So, once I finally got out of bed, I turned everything off. I changed clothes, and I gave myself 20 minutes to do something. It didn’t matter what I did; this wasn’t about the task, it was about resetting. I looked around, chose an easy, achievable task that would make a recognizable change in my environment, and got to work.
Tip: To get out of a procrastination spiral, stop trying to do the big things you’ve been putting off. Instead, ask yourself to complete an unrelated task that you know you’ll be able to achieve.
Of course, I didn’t do that. I could have swept the front room. I could have tweezed my eyebrows or done a face mask. I could have vacuumed my car or played a game of Scrabble. Instead, even though I should have known better (even though I did know better), I opened my computer, jumped into the most difficult task on my to-do list, and immediately wanted to cry.
If I’d actually snapped myself out of procrastination mode by doing an unrelated task, this would’ve been the time to rework my to-do list into a not-to-do list, bumping any tasks that took a lot of mental energy or finesse to the next day, updating anyone who’d be affected by my delay (as I successfully did a couple of weeks ago), and attempting instead only those things that I could be relatively sure I’d actually succeed at.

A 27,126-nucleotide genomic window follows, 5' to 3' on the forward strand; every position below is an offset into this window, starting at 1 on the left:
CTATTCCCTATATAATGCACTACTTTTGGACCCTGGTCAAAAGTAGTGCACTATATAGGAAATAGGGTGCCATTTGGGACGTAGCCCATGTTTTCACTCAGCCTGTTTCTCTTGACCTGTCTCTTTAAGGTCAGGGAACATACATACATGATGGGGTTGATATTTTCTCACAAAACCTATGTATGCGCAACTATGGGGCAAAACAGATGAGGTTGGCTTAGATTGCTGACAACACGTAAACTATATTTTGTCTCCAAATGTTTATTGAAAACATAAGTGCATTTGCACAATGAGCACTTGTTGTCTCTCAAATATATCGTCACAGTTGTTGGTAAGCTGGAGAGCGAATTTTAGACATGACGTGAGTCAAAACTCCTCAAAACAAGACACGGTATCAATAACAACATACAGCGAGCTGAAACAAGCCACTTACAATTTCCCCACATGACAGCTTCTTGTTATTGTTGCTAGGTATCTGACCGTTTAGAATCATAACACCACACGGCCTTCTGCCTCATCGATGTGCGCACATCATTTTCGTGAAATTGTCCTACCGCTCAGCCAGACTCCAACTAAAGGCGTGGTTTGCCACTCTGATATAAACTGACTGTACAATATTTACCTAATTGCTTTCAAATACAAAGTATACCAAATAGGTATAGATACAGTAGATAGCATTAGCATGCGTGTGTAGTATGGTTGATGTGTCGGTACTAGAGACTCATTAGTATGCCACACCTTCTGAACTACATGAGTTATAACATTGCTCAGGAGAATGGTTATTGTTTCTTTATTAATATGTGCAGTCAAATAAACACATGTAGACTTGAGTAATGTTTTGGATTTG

This would have been a great time to, for example, empty my spam folders or run all those computer updates I’ve been putting off for months—tasks that are simple, take minimal brain power, and give you that kind of ahhhhh, how refreshing why didn’t I do that ages ago? feeling when you’re done.